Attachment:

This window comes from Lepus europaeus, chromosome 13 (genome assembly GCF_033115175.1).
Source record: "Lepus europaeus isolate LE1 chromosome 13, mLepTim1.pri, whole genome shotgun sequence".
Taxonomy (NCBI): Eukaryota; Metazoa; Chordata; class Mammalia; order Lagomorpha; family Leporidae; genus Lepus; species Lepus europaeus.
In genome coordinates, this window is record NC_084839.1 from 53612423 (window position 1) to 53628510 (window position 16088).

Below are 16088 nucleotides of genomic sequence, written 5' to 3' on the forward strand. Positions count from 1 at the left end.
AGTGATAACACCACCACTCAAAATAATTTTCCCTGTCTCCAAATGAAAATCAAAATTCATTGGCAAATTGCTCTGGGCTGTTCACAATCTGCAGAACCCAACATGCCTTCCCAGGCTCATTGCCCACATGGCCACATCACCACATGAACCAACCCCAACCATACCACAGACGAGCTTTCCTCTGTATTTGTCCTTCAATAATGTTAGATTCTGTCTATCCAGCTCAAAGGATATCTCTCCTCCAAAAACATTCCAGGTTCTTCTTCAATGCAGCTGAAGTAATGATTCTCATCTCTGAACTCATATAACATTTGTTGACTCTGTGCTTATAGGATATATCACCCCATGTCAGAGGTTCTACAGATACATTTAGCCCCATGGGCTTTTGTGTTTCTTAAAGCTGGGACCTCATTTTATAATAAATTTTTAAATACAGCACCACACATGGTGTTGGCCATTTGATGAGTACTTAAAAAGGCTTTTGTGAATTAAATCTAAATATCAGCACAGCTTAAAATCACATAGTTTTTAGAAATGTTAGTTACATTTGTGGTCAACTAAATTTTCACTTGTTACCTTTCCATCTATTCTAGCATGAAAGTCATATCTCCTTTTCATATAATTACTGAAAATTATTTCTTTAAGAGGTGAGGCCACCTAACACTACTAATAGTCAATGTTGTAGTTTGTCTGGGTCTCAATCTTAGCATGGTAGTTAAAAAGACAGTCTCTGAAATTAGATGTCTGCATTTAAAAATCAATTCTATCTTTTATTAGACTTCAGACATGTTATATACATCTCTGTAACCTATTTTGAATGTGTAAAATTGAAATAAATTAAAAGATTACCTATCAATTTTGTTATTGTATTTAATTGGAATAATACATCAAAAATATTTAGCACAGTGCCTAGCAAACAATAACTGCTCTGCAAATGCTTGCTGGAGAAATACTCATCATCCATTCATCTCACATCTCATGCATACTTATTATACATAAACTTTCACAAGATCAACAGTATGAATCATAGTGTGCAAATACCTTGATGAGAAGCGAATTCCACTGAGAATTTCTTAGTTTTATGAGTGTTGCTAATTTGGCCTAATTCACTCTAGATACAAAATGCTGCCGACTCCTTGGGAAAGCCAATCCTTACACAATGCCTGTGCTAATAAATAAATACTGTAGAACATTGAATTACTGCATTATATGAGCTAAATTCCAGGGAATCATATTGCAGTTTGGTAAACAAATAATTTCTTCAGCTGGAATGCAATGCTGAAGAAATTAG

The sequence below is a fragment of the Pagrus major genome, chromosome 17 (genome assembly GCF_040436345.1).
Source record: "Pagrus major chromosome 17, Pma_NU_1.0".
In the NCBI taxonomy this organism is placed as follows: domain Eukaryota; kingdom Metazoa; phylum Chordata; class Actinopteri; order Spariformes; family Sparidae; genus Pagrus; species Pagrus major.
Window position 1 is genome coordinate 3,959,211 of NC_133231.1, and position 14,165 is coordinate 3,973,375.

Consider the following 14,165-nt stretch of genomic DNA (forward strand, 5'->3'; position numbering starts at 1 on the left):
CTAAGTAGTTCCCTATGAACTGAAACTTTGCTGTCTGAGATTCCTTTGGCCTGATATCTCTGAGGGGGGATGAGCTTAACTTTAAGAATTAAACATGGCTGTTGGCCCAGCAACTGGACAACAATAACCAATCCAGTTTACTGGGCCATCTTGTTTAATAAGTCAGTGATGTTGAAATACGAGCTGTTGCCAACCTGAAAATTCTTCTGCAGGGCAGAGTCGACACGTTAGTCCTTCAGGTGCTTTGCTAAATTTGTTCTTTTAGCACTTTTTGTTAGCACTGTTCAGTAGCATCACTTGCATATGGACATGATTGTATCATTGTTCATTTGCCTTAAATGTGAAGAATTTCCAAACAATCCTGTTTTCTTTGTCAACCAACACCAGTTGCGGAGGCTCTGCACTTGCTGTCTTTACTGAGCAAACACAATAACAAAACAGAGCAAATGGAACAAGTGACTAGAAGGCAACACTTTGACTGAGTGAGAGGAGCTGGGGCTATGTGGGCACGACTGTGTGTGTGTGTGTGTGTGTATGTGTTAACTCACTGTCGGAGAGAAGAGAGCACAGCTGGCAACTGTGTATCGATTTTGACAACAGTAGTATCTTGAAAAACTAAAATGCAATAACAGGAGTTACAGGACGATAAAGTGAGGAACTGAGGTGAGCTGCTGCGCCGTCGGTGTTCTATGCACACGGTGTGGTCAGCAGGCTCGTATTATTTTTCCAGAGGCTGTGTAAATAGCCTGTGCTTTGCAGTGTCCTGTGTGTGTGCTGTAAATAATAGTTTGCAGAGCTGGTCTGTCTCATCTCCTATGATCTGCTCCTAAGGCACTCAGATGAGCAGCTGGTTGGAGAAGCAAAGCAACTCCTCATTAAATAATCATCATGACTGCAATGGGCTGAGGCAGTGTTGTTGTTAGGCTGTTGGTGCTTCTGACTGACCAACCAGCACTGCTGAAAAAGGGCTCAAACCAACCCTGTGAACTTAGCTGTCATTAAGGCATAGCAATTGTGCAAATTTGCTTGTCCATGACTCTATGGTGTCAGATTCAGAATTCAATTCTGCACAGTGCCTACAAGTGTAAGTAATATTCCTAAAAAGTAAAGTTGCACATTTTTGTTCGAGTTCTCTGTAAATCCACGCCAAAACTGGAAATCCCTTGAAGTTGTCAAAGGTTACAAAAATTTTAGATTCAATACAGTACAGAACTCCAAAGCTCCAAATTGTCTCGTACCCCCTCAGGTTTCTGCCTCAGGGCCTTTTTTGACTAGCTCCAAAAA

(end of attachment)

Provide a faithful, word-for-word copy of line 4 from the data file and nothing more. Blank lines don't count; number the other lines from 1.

In genome coordinates, this window is record NC_084839.1 from 53612423 (window position 1) to 53628510 (window position 16088).